McHattie denied sharing the information she saw and said she only accessed it out of “curiosity” so she could learn about certain ailments. However, when confronted with the May incident with the operations manager, McHattie admitted she tried to show her the patient’s record on PACS.

Prairie Health determined McHattie’s breaches of confidentiality were serious misconduct, particularly considering the number of records she accessed and the large number of times she accessed them. It terminated her employment for “unethical and untrustworthy behaviour that cannot be tolerated by the employer and is entirely inconsistent with your professional obligations as a health-care provider.”

Prairie Health also notified the Alberta and Saskatchewan colleges of physical therapists of McHattie’s misconduct. Both conducted an investigation and McHattie expressed her regret, explaining she did it to help her understanding of medical diagnosis and she it would “have never ever happened again.”

The Saskatchewan governing body suspended McHattie’s licence to practice for three months and put her on probation for one year. The Alberta governing body suspended her for 30 days.

The union grieved McHattie’s dismissal, arguing she deserved discipline but dismissal was too harsh. The collective agreement stipulated progressive discipline should be used and this was McHattie’s first instance of misconduct in 25 years of service. Her reasons for accessing the files were good, she understood the seriousness of her misconduct and she was unlikely to re-offend, said the union. It also pointed out her dismissal caused significant hardship on her as it seriously damaged her employment prospects at her age.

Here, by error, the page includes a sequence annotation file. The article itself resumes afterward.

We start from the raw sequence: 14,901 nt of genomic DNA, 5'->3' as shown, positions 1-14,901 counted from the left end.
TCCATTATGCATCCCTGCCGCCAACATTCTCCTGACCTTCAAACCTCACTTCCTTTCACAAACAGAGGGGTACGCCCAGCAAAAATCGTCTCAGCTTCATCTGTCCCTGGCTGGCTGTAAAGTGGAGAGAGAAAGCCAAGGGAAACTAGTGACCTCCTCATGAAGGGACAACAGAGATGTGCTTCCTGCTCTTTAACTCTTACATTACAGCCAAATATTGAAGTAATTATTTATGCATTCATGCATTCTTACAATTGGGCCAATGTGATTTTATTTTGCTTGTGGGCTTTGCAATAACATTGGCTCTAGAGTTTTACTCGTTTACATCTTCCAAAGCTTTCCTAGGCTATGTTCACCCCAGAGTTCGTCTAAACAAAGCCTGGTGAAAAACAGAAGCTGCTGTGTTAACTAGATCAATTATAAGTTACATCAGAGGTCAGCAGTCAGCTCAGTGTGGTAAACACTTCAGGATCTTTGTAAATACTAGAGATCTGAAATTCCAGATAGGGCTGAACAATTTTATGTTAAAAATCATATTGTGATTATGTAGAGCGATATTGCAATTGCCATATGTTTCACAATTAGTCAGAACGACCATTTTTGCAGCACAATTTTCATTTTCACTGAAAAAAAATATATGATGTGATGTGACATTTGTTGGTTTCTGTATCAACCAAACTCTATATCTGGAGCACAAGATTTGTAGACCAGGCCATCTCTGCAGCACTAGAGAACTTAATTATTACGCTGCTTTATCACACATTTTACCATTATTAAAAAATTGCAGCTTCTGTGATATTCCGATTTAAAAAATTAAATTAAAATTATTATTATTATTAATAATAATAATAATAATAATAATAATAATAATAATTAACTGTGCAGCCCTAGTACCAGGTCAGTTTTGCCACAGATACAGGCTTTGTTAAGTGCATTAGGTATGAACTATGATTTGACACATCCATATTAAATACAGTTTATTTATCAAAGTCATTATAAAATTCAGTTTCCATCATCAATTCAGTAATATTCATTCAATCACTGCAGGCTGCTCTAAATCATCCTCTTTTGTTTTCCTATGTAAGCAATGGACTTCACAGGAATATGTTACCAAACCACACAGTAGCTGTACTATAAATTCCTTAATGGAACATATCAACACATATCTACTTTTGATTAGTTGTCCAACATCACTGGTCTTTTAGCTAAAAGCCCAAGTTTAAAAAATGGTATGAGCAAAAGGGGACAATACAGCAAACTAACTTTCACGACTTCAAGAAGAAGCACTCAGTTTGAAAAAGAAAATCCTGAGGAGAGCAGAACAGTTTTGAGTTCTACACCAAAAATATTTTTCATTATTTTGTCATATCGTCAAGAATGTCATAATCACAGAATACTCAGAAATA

Employee’s justification for misconduct not convincing: Board

The board found McHattie must have known accessing the information was wrong, though she insisted she didn’t. She acknowledged she understood the importance of protecting the privacy of personal health information and had even signed an information technology policy stating such access was prohibited in order to gain access to PACS. Given her status as a member of a licensed health-care profession for many years, her claimed ignorance was suspect, said the board.

The board also had trouble believing McHattie’s stated reason for accessing the information was “medical curiosity” and to learn about diagnosis and ailments, because some of the records she accessed had no medical conditions or had nothing to do with her specialty of knees and joints. In addition, there was at least one occasion where McHattie tried to share the information she accessed, with the operations manager in May 2012.

The board found there was no reason to believe that if Prairie Health did more privacy training it would have made any difference. Even after she was told she shouldn’t be doing it by the operations manager, McHattie continued to access PACS. It was not an isolated incident, but rather a pattern of behaviour that “likely would have continued unabated but for the PACS audit conducted by the employer,” said the board.

The board also found the financial hardship McHattie experienced and her lengthy employment record without prior discipline were not enough to mitigate McHattie’s serious breach of trust, which damaged the employment relationship beyond repair.

“The sheer magnitude of the confidentiality breaches perpetrated on such a diverse group of the public, at times on a daily basis over an extended period of time, is so appalling that we are not prepared to set aside the discharge,” said the board. “The task would be indeed onerous, if not impossible, for the employer to rebuild this trust with the community and its employees if the person that committed the breaches was reinstated.”

For more information see:

See Prairie North Health Region and HSAS (McHattie), Re, 2014 CarswellSask 54 (Sask. Arb.).